On Sunday afternoons, the Taylor household always has family dinner. After church with my immediate family and extended, almost every Sunday traditional Jamaican meals have been served. Both my parents are from Jamaica; my brother and I were born and raised in Massachusetts. I am proud to be a ﬁrst generation American; and, I love my roots in the Caribbean and always wanted to explore them. However, being a ﬁrst generation American, I have been through feelings of imbalance in my life, especially when it comes to food. I grew up in a suburban neighborhood outside of Boston. I was one of a handful of colored children throughout my elementary education. I just wanted so badly to ﬁt in that I would refuse to bring lunches from home because I was afraid people would laugh or stare at what I was eating. My traditional meals that I loved so much were only to be eaten inside the house. Now that I am in college, I am making some important connections between my heritage and myself. Food and culture play huge roles in everyone’s lives.
I am currently a nutrition and dietetic student at Simmons College. I love learning everything about food, the nutrients within them, and how these can aﬀect diﬀerent systems in your body. After I started a student internship at Oldways this semester, I began researching numerous amounts of articles about the beneﬁts of whole grains relating to chronic disease. In my research, I often found articles about acculturation and diet. Now, I have to admit that I was not exactly 100% sure of what “acculturation” meant, so I looked up the deﬁnition. The online Merriam Webster Dictionary states that acculturation is “cultural modiﬁcation of an individual, group, or people by adapting to or borrowing traits from another culture”. This concept of acculturation and diet resonated with me in a way I have never thought nutrition education could. While reading these articles, I could pull memories from my past and my family members’ health, and put them in conjunction with some of these ﬁndings. Much of these scientiﬁc studies identiﬁed acculturation at the root of the rising number of chronic diseases in immigrant populations—such as hypertension, cardiovascular disease, and certain cancers.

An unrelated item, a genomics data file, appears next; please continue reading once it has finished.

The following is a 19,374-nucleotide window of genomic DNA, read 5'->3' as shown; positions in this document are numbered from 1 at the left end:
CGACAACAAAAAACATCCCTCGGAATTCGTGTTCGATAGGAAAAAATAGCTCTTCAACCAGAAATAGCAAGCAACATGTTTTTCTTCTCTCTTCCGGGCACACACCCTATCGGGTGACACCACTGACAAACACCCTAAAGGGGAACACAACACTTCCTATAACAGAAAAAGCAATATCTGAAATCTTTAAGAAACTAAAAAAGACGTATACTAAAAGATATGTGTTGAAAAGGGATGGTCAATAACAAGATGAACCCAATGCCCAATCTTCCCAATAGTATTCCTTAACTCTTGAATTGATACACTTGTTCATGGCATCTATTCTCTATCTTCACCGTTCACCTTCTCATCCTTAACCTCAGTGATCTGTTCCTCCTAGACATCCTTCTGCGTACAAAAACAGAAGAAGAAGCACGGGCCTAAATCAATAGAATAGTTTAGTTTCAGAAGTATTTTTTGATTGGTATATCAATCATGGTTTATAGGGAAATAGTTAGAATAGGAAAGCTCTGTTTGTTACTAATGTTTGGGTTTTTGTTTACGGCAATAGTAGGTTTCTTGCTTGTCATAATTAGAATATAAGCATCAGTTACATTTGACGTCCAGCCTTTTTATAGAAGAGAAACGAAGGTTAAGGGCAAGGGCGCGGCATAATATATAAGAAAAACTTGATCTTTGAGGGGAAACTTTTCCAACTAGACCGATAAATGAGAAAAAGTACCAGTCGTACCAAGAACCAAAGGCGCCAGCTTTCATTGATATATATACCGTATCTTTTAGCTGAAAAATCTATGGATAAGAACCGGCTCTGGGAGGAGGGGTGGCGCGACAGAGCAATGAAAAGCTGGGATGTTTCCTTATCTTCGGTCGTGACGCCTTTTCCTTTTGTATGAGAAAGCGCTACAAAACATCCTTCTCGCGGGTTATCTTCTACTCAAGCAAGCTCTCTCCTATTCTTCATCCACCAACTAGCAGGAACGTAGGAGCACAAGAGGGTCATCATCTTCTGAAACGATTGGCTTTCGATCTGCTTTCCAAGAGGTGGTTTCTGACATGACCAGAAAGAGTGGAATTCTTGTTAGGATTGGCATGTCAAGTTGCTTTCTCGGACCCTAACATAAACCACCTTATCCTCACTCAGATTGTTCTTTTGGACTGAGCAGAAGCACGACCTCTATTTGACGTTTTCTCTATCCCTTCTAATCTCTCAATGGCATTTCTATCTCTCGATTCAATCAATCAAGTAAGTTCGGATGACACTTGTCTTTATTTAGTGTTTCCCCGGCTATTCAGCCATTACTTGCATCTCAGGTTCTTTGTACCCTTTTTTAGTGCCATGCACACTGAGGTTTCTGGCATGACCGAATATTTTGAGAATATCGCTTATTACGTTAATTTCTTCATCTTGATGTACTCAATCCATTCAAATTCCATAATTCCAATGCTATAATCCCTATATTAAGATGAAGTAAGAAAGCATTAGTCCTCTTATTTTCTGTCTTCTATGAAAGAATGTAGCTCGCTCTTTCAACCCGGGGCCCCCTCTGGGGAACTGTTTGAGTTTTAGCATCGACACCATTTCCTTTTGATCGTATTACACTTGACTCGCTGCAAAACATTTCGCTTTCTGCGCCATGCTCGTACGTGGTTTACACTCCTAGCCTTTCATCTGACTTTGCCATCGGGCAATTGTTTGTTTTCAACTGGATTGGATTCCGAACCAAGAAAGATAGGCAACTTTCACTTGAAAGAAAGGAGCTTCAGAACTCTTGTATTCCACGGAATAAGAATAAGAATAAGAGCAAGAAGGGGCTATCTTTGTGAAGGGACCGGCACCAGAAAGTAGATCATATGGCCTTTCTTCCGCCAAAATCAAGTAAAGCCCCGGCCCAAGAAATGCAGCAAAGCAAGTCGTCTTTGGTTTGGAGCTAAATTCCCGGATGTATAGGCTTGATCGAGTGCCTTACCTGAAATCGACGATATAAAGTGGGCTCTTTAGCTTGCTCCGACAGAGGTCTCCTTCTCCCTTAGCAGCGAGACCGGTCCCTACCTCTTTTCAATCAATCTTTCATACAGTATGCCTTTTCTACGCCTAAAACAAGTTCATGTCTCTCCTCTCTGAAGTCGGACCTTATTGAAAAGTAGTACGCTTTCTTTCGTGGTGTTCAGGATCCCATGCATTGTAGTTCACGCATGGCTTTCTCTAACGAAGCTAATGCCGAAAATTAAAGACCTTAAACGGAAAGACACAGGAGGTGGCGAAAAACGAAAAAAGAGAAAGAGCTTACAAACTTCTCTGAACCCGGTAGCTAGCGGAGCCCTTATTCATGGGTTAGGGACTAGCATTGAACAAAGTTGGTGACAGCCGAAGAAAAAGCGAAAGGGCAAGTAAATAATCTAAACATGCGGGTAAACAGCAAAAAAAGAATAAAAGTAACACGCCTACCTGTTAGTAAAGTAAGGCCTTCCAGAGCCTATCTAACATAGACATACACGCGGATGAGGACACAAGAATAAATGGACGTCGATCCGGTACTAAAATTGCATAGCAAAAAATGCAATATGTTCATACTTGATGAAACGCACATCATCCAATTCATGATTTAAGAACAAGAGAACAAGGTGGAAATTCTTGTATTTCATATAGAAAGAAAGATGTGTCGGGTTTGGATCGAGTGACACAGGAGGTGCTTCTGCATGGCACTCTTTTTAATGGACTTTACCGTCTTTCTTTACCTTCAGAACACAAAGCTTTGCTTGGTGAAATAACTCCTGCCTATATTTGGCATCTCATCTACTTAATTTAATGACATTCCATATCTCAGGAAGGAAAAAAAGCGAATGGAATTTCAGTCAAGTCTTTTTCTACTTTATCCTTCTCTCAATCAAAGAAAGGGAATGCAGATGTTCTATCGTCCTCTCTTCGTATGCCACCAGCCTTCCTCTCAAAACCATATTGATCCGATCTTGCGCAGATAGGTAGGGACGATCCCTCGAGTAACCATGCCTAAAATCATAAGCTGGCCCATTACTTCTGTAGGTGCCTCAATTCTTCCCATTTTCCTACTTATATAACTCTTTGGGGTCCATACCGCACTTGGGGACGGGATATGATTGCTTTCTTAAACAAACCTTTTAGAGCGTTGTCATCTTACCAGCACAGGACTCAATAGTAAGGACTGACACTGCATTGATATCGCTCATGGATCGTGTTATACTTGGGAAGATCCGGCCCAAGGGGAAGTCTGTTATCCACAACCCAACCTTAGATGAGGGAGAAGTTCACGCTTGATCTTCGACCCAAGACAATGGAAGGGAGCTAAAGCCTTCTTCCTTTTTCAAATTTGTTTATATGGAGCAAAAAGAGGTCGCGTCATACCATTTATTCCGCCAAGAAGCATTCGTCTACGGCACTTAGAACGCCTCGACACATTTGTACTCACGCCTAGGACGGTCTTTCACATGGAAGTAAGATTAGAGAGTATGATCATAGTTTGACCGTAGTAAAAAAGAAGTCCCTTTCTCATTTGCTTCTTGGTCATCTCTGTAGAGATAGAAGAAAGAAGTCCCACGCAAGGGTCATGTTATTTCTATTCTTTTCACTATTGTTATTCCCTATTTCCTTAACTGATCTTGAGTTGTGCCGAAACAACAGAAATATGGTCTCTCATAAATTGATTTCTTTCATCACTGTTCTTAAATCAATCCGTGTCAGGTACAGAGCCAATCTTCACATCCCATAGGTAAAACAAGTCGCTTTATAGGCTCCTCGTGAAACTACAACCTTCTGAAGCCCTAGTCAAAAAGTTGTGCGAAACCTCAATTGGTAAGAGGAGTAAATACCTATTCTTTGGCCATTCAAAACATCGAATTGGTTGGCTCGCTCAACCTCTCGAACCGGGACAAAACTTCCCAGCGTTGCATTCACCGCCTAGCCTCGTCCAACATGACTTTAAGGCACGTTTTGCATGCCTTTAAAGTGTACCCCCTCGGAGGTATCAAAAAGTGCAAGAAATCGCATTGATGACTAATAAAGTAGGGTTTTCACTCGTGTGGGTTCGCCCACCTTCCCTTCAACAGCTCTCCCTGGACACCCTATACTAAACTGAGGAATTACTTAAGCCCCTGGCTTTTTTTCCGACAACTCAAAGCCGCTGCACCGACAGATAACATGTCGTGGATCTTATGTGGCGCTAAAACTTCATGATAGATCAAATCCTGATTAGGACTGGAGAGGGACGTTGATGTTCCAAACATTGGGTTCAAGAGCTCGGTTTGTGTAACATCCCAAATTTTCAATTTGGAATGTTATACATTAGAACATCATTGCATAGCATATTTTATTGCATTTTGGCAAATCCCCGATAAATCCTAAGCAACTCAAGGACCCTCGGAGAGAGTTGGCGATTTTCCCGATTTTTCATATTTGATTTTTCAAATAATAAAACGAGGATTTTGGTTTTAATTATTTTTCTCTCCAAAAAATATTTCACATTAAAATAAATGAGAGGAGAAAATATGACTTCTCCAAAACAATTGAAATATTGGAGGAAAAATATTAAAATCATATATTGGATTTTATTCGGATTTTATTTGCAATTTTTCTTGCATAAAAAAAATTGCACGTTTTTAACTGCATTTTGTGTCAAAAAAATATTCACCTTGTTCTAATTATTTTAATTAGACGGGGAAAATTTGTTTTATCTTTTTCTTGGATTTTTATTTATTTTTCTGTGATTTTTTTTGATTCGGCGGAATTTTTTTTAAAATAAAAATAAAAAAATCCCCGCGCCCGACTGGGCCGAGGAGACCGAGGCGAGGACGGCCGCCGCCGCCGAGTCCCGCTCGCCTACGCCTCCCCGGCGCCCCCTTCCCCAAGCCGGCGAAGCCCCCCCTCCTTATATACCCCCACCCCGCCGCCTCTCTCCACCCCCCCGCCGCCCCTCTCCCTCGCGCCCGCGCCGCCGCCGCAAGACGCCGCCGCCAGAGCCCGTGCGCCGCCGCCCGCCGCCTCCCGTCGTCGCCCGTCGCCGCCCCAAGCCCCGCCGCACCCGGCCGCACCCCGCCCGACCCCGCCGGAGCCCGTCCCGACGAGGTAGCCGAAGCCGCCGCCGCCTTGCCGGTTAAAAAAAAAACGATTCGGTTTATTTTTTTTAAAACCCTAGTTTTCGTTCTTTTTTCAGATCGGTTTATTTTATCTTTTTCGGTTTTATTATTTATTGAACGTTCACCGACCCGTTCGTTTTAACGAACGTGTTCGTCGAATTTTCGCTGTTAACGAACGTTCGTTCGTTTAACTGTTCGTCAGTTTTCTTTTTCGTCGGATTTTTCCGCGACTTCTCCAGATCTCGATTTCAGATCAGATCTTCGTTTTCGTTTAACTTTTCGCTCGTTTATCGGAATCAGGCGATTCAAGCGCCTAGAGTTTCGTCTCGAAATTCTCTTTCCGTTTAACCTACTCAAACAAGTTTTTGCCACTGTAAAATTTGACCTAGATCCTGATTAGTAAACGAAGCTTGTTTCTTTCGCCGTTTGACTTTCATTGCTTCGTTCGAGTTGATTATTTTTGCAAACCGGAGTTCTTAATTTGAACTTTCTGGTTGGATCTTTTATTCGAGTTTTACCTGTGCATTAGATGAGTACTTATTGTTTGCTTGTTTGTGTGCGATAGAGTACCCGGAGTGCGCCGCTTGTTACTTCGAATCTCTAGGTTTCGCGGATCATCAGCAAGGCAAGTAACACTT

I ﬁgured that the ﬁrst step in exploring acculturation and diet would be to start with my family and myself. I’ve loved traditional meals throughout my life; however, I have never really expressed interest in making them myself. Watching my mother, grandmother, aunts, and uncles all cook Jamaican meals with ease, I ﬁgured in order to cook these delicious meals well, you would have had to have been born and raised in Jamaica. Since I have been away for college, I rarely get to make it to the Sunday dinners. I often miss the ﬂavors and aromas that ﬁll the house every Sunday afternoon. My favorite dish is deﬁnitely ackee and saltﬁsh, which is the national meal of Jamaica. This dish is usually served with fried plantain and dumplings for breakfast. But I also love curry. Curry powder is used for a lot of dishes in Jamaica including, curried goat and curried chicken. I chose to use the curry chicken recipe because, as a new cook, I felt more comfortable handling chicken rather than the ﬁsh.